Please don’t care about how I calculated the time. I’m aware that there are better ways to do it, but I just wanted to keep it simple and show how to implement a simple middleware.

If you want to see a complete example of a project that includes and uses this middleware, here you can find the complete source code:


Why I completely switched this website to HTTPS (and why you should do the same)

I must admit it, there was a time when I was not using HTTPS, not even to protect the admin section of the website. This means that anyone could have intercepted the password and published (or deleted) things in my name. Since a couple of years ago I started protecting my admin sectio using an SSL certificate.  I haven’t done it before for a couple of reason: my hosting was on a provider that required a lot of money (something like 100$/year) to enable SSL support, plus an SSL certificated costed at least 100-120$/year.

When I migrated my website on my own VPS on DigitalOcean I finally discovered that StartSSL was giving free class 1 certificates and I immediately got one. I made the mistake to just serve the admin pages using HTTPS, not all the website. I regretted about this decision after readin a couple of articles that were explaining how some internet providers where changing served HTTP pages injecting their own ads or banner. That was unacceptable to me and I swicthed the whole website to HTTPS.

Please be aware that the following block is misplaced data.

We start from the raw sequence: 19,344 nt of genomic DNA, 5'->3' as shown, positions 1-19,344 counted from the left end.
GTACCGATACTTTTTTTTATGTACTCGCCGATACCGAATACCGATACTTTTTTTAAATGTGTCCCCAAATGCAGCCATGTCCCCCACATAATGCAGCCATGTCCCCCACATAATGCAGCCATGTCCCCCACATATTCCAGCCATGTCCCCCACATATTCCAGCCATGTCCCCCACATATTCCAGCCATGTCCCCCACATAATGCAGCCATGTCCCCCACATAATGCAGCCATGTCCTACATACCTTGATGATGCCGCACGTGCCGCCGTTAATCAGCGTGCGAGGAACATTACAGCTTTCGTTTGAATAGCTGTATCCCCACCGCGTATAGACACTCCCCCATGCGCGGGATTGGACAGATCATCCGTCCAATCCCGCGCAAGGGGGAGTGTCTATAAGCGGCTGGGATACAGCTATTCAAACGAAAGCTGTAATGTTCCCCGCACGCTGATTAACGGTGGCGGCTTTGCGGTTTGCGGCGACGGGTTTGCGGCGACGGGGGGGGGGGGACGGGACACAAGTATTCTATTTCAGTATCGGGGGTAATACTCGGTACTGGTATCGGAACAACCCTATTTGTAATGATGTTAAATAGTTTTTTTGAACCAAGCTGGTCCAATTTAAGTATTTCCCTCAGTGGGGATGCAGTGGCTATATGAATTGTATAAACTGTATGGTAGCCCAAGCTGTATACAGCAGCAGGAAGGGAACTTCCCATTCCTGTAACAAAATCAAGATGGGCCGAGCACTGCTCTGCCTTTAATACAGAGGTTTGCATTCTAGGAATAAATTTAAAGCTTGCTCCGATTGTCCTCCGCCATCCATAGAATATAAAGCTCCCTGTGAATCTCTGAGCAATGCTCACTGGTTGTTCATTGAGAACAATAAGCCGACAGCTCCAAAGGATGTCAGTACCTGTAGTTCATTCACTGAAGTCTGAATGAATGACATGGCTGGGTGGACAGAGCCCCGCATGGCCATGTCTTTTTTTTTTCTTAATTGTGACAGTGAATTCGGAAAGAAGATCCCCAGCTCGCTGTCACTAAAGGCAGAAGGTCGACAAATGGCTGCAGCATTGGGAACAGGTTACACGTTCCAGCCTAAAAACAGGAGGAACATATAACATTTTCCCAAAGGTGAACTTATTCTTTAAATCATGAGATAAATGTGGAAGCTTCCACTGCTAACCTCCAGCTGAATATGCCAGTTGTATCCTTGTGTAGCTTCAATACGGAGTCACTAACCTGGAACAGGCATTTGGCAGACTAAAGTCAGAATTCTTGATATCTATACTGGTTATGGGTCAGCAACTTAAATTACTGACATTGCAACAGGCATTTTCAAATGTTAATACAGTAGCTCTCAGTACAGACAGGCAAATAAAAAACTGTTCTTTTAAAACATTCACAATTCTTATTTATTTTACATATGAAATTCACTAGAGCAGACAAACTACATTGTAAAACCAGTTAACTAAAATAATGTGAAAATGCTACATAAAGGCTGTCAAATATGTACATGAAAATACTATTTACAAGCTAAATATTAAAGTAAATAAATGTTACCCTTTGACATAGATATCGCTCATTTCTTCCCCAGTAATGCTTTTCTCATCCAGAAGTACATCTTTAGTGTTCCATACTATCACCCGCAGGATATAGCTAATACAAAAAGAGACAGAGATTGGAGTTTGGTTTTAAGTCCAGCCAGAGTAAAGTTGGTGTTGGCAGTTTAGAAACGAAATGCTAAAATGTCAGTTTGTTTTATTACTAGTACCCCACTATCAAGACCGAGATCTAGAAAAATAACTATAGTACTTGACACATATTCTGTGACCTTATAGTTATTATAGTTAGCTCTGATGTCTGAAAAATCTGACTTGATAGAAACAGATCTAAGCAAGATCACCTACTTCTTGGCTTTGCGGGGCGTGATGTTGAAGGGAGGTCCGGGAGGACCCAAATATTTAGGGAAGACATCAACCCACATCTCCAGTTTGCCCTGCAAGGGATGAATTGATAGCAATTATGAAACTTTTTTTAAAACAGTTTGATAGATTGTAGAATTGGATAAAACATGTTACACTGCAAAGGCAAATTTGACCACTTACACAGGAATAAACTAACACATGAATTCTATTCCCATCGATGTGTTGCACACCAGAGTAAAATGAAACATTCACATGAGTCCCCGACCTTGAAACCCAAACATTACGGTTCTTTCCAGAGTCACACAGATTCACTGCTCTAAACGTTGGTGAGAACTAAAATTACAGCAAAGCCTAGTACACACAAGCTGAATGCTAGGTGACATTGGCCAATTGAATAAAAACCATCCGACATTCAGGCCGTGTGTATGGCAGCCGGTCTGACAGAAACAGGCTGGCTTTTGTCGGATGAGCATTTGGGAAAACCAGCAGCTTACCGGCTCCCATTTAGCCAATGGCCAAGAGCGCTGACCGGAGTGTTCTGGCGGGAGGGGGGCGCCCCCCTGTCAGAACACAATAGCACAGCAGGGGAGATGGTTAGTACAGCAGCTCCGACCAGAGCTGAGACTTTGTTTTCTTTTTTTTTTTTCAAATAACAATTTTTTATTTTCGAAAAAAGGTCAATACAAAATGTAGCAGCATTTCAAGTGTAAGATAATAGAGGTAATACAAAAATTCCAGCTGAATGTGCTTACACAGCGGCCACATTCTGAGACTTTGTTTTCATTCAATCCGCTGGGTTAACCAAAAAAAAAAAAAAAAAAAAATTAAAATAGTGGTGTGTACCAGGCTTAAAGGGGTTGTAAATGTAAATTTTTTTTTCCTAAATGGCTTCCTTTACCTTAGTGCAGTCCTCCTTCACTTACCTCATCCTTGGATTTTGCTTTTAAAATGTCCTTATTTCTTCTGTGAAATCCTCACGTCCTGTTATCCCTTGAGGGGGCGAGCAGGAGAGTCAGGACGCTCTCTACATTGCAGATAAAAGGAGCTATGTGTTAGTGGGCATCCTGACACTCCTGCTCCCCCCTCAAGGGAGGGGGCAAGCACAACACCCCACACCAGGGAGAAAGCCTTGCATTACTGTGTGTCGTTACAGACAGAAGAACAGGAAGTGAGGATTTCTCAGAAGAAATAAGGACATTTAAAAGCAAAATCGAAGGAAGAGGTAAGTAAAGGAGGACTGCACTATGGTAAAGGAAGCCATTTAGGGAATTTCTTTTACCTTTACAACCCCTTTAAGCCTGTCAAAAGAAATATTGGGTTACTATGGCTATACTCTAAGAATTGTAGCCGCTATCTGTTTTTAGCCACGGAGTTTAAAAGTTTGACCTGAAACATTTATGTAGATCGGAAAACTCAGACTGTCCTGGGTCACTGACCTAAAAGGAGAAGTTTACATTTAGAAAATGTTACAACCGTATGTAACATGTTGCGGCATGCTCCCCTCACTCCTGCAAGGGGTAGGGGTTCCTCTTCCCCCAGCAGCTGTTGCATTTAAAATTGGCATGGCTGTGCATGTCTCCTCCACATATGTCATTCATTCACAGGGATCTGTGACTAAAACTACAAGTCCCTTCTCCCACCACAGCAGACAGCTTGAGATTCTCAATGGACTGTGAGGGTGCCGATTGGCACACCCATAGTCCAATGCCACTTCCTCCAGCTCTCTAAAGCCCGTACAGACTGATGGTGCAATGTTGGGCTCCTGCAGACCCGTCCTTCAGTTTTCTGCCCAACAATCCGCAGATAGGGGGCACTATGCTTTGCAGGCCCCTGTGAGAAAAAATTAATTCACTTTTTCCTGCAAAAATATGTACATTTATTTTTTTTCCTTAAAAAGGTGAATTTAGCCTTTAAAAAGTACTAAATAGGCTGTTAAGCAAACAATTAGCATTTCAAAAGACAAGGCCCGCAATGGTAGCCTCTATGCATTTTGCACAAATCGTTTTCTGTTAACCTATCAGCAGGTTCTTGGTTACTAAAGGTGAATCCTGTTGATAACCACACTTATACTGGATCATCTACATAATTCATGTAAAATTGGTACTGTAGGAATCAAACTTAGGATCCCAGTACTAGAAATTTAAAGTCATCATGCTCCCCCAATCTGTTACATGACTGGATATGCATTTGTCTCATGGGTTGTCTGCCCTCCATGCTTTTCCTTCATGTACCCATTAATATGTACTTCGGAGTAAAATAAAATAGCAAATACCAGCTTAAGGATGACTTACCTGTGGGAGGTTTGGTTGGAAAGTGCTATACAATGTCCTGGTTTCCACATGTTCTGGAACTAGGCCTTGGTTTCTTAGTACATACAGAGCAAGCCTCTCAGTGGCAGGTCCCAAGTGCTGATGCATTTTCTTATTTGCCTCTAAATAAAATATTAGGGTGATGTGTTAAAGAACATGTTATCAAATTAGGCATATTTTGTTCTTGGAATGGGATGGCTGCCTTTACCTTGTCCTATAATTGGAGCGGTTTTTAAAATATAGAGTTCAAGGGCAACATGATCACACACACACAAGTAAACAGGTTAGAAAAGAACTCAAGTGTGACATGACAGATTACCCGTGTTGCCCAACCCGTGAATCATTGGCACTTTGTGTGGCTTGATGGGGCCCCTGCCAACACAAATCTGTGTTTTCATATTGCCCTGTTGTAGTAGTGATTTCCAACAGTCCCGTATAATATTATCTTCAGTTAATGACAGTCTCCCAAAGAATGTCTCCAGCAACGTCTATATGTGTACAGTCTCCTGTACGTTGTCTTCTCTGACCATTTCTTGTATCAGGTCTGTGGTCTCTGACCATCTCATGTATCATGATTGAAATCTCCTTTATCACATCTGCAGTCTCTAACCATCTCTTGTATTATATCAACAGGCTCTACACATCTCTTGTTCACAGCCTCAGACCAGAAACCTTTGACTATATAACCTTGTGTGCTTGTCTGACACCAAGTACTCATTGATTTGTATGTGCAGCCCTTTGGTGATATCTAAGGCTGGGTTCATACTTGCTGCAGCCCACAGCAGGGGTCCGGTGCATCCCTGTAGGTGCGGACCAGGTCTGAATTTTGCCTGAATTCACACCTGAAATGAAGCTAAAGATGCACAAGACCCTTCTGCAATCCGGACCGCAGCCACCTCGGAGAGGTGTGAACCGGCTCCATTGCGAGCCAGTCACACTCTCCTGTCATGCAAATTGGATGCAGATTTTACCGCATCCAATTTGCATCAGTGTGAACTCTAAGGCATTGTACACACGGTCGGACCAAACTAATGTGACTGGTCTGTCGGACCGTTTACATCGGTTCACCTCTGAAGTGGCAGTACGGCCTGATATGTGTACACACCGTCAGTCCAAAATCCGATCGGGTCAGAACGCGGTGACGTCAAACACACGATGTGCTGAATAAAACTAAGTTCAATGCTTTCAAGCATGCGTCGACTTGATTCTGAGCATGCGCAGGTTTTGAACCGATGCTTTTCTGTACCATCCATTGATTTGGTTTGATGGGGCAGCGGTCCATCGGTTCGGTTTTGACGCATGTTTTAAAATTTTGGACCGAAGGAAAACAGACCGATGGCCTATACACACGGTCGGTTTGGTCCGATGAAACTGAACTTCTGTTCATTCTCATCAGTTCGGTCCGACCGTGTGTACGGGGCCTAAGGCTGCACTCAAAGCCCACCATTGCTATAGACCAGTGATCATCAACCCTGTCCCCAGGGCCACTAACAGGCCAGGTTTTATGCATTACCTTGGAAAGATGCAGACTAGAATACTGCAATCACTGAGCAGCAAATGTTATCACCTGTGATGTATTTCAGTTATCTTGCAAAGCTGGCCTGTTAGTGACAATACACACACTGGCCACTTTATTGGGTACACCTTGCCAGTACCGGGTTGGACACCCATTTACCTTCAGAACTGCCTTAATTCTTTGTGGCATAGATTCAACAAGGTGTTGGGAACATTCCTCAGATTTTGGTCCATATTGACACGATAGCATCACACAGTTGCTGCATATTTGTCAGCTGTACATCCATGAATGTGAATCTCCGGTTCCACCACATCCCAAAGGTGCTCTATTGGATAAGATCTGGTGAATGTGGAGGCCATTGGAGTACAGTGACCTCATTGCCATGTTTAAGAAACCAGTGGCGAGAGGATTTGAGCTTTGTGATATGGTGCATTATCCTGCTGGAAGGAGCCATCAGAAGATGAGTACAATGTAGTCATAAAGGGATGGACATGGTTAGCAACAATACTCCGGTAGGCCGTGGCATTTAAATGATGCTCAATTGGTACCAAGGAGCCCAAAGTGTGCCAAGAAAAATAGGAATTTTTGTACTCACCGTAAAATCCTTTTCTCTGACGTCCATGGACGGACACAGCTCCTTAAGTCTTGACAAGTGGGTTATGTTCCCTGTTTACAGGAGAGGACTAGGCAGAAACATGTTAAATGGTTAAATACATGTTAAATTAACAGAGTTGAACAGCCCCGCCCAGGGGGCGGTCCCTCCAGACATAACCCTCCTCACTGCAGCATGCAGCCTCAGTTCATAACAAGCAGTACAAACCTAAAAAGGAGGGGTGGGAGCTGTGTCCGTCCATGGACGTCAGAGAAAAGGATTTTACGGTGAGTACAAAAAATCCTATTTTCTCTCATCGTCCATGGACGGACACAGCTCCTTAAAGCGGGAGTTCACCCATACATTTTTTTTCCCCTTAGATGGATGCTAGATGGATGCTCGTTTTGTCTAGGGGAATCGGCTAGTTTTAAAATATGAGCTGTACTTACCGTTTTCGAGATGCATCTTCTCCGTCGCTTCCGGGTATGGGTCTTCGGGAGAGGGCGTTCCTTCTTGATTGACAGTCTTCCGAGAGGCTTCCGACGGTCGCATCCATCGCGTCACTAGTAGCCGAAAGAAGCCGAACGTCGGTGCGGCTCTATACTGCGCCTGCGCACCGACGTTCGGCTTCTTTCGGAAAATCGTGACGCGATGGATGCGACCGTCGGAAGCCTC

Basically, if you don’t serve even your personal website using HTTPS, someone could change the page while it’s being transfered to the requester. Imagine if you have (like me) a page on your blog that let people download your public PGP key. Users could be served with a different key, so someone else would be able to decrypt a message intended for you only. Scary, isn’t it?

If you need more informations about how to request a StartSSL certificate and how to install it on Nginx/Apache, I can suggest this nice tutorial:

If you need to serve a WordPress website, that configuration is not enough. In that case you may want to have a look at my own Nginx configuration, available at this address:

p.s: if you are you curious to try how Digital Ocean VPS works and fancy 10$ credit (enough for 2 months if you choose the basic droplet) for free, use this link and enjoy it